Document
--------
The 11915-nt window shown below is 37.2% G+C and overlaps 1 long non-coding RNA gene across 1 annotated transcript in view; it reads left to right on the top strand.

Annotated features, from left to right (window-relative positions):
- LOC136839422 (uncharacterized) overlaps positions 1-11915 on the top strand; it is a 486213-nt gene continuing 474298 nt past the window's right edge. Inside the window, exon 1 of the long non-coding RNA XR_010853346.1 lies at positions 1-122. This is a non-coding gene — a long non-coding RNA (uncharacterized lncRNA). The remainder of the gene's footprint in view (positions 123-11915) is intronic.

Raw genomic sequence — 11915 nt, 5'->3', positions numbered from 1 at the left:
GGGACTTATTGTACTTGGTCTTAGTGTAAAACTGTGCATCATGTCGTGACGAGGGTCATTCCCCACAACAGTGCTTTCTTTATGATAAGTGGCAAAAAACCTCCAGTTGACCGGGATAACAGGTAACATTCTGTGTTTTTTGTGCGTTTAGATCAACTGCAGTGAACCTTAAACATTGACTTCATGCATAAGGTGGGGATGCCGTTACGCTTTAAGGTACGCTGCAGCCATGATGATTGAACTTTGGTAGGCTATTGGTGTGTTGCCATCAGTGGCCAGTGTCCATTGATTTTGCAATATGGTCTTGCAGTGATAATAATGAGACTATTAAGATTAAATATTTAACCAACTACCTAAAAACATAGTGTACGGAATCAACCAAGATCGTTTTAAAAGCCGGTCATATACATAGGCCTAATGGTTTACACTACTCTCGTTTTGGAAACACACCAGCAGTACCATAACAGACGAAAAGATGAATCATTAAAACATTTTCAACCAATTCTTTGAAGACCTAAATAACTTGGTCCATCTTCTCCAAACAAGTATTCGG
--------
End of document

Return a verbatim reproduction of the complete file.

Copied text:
The 11915-nt window shown below is 37.2% G+C and overlaps 1 long non-coding RNA gene across 1 annotated transcript in view; it reads left to right on the top strand.

Annotated features, from left to right (window-relative positions):
- LOC136839422 (uncharacterized) overlaps positions 1-11915 on the top strand; it is a 486213-nt gene continuing 474298 nt past the window's right edge. Inside the window, exon 1 of the long non-coding RNA XR_010853346.1 lies at positions 1-122. This is a non-coding gene — a long non-coding RNA (uncharacterized lncRNA). The remainder of the gene's footprint in view (positions 123-11915) is intronic.

Raw genomic sequence — 11915 nt, 5'->3', positions numbered from 1 at the left:
GGGACTTATTGTACTTGGTCTTAGTGTAAAACTGTGCATCATGTCGTGACGAGGGTCATTCCCCACAACAGTGCTTTCTTTATGATAAGTGGCAAAAAACCTCCAGTTGACCGGGATAACAGGTAACATTCTGTGTTTTTTGTGCGTTTAGATCAACTGCAGTGAACCTTAAACATTGACTTCATGCATAAGGTGGGGATGCCGTTACGCTTTAAGGTACGCTGCAGCCATGATGATTGAACTTTGGTAGGCTATTGGTGTGTTGCCATCAGTGGCCAGTGTCCATTGATTTTGCAATATGGTCTTGCAGTGATAATAATGAGACTATTAAGATTAAATATTTAACCAACTACCTAAAAACATAGTGTACGGAATCAACCAAGATCGTTTTAAAAGCCGGTCATATACATAGGCCTAATGGTTTACACTACTCTCGTTTTGGAAACACACCAGCAGTACCATAACAGACGAAAAGATGAATCATTAAAACATTTTCAACCAATTCTTTGAAGACCTAAATAACTTGGTCCATCTTCTCCAAACAAGTATTCGG